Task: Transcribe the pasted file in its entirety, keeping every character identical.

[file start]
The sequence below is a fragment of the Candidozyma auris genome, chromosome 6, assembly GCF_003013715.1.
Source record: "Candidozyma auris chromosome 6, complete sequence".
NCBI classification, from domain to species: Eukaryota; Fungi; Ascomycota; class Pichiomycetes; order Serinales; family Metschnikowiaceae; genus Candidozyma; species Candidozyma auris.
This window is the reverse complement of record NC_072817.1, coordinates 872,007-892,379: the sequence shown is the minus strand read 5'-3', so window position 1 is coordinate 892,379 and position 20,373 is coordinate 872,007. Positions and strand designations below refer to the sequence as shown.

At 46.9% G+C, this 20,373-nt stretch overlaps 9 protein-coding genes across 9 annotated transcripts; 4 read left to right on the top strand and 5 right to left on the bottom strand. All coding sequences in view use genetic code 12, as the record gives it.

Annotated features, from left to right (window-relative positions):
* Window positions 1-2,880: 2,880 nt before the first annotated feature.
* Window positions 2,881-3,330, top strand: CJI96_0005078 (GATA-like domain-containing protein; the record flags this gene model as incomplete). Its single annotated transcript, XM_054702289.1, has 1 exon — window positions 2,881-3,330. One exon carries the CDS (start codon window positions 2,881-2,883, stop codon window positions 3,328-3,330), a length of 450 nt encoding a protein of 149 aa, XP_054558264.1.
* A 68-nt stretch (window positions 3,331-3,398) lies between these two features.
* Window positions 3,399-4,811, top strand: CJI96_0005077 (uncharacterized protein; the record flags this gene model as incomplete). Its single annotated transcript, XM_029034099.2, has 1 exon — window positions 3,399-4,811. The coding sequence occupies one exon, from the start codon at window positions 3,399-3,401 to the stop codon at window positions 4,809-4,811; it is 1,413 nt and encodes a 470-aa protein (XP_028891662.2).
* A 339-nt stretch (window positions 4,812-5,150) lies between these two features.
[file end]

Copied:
The sequence below is a fragment of the Candidozyma auris genome, chromosome 6, assembly GCF_003013715.1.
Source record: "Candidozyma auris chromosome 6, complete sequence".
NCBI classification, from domain to species: Eukaryota; Fungi; Ascomycota; class Pichiomycetes; order Serinales; family Metschnikowiaceae; genus Candidozyma; species Candidozyma auris.
This window is the reverse complement of record NC_072817.1, coordinates 872,007-892,379: the sequence shown is the minus strand read 5'-3', so window position 1 is coordinate 892,379 and position 20,373 is coordinate 872,007. Positions and strand designations below refer to the sequence as shown.

At 46.9% G+C, this 20,373-nt stretch overlaps 9 protein-coding genes across 9 annotated transcripts; 4 read left to right on the top strand and 5 right to left on the bottom strand. All coding sequences in view use genetic code 12, as the record gives it.

Annotated features, from left to right (window-relative positions):
* Window positions 1-2,880: 2,880 nt before the first annotated feature.
* Window positions 2,881-3,330, top strand: CJI96_0005078 (GATA-like domain-containing protein; the record flags this gene model as incomplete). Its single annotated transcript, XM_054702289.1, has 1 exon — window positions 2,881-3,330. One exon carries the CDS (start codon window positions 2,881-2,883, stop codon window positions 3,328-3,330), a length of 450 nt encoding a protein of 149 aa, XP_054558264.1.
* A 68-nt stretch (window positions 3,331-3,398) lies between these two features.
* Window positions 3,399-4,811, top strand: CJI96_0005077 (uncharacterized protein; the record flags this gene model as incomplete). Its single annotated transcript, XM_029034099.2, has 1 exon — window positions 3,399-4,811. The coding sequence occupies one exon, from the start codon at window positions 3,399-3,401 to the stop codon at window positions 4,809-4,811; it is 1,413 nt and encodes a 470-aa protein (XP_028891662.2).
* A 339-nt stretch (window positions 4,812-5,150) lies between these two features.